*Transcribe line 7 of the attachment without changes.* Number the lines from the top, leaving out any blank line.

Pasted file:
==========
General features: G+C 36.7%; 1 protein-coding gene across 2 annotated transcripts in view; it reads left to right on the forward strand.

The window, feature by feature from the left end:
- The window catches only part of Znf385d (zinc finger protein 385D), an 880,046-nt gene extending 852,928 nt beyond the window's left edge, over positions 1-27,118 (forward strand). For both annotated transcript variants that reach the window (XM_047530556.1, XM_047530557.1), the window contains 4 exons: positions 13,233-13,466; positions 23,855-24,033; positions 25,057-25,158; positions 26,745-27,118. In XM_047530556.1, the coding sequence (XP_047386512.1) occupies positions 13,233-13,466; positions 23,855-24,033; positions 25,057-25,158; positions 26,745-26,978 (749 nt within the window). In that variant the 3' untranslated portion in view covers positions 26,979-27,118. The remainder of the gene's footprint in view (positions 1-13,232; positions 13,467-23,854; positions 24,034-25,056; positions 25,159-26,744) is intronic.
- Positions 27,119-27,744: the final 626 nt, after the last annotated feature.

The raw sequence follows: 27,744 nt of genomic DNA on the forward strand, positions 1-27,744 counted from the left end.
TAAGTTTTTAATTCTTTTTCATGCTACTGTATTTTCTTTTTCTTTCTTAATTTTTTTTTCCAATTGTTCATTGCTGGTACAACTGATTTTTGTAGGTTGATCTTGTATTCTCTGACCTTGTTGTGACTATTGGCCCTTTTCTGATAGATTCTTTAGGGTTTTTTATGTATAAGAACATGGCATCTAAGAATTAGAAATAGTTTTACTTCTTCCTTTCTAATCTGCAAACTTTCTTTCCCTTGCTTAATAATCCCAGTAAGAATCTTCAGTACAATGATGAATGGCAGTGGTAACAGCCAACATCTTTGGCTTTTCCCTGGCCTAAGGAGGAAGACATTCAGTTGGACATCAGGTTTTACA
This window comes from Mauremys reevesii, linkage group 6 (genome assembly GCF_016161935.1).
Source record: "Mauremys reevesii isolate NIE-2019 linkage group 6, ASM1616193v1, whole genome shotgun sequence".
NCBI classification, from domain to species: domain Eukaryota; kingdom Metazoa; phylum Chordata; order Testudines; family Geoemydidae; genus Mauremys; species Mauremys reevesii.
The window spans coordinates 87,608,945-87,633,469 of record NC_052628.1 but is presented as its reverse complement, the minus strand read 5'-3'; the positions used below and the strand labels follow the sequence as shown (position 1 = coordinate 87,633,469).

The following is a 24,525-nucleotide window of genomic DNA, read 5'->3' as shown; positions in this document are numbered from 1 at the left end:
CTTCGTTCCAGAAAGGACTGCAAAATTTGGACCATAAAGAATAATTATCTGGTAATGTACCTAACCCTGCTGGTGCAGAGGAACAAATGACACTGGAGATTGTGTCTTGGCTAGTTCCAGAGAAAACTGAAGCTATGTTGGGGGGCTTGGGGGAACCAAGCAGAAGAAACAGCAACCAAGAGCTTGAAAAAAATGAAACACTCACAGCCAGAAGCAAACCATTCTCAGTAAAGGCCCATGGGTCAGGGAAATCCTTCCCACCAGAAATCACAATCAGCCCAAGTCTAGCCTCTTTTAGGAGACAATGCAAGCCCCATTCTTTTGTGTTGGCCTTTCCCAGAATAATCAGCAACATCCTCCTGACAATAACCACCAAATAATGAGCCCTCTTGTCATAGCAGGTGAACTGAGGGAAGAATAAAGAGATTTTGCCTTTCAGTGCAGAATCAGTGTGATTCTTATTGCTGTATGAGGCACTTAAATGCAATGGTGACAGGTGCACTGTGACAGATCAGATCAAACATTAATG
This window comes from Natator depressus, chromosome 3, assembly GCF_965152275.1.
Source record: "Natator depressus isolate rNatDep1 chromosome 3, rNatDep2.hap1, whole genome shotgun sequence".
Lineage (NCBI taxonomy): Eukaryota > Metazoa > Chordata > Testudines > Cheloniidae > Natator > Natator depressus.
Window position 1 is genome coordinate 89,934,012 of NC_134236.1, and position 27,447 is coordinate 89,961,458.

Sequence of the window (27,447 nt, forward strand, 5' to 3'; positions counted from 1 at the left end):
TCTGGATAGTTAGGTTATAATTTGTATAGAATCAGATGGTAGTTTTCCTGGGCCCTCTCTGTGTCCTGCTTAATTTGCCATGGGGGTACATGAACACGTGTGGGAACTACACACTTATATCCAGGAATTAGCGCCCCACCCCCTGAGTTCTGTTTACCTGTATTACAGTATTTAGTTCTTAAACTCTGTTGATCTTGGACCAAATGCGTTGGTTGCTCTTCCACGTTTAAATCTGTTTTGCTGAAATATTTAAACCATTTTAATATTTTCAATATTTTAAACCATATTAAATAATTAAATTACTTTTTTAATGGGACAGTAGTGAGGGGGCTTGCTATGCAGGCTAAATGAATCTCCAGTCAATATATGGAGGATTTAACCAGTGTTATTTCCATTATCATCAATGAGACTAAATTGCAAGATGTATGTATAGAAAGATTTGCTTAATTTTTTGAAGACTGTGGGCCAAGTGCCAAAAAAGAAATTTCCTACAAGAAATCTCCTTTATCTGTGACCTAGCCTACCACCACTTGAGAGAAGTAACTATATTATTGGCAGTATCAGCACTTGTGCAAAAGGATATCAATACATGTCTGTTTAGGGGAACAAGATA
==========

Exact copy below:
This window comes from Mauremys reevesii, linkage group 6 (genome assembly GCF_016161935.1).